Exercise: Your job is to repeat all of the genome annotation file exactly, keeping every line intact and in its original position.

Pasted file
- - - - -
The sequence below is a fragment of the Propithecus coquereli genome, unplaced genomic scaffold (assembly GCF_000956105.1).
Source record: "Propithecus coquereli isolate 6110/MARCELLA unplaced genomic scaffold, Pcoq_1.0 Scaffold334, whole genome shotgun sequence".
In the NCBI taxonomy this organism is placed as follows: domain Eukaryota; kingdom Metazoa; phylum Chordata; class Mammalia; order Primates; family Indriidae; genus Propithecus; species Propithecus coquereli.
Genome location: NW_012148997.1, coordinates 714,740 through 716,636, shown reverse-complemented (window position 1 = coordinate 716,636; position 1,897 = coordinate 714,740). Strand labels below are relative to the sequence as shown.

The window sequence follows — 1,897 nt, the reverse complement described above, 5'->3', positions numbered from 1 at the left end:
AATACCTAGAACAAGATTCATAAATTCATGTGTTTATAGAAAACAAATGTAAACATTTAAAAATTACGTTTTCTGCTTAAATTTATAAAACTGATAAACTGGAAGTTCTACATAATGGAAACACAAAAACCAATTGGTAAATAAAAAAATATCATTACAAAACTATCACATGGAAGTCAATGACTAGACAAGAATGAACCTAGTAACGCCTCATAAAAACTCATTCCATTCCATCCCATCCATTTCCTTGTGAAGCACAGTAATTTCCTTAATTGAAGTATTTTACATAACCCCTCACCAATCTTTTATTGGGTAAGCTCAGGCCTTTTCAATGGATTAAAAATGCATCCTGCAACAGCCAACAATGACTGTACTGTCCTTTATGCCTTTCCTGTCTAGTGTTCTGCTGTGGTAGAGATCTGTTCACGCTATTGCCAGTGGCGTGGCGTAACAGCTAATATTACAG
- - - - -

The sequence below is a fragment of the Propithecus coquereli genome, unplaced genomic scaffold (assembly GCF_000956105.1).
Source record: "Propithecus coquereli isolate 6110/MARCELLA unplaced genomic scaffold, Pcoq_1.0 Scaffold334, whole genome shotgun sequence".
In the NCBI taxonomy this organism is placed as follows: domain Eukaryota; kingdom Metazoa; phylum Chordata; class Mammalia; order Primates; family Indriidae; genus Propithecus; species Propithecus coquereli.
Genome location: NW_012148997.1, coordinates 714,740 through 716,636, shown reverse-complemented (window position 1 = coordinate 716,636; position 1,897 = coordinate 714,740). Strand labels below are relative to the sequence as shown.

The window sequence follows — 1,897 nt, the reverse complement described above, 5'->3', positions numbered from 1 at the left end:
AATACCTAGAACAAGATTCATAAATTCATGTGTTTATAGAAAACAAATGTAAACATTTAAAAATTACGTTTTCTGCTTAAATTTATAAAACTGATAAACTGGAAGTTCTACATAATGGAAACACAAAAACCAATTGGTAAATAAAAAAATATCATTACAAAACTATCACATGGAAGTCAATGACTAGACAAGAATGAACCTAGTAACGCCTCATAAAAACTCATTCCATTCCATCCCATCCATTTCCTTGTGAAGCACAGTAATTTCCTTAATTGAAGTATTTTACATAACCCCTCACCAATCTTTTATTGGGTAAGCTCAGGCCTTTTCAATGGATTAAAAATGCATCCTGCAACAGCCAACAATGACTGTACTGTCCTTTATGCCTTTCCTGTCTAGTGTTCTGCTGTGGTAGAGATCTGTTCACGCTATTGCCAGTGGCGTGGCGTAACAGCTAATATTACAG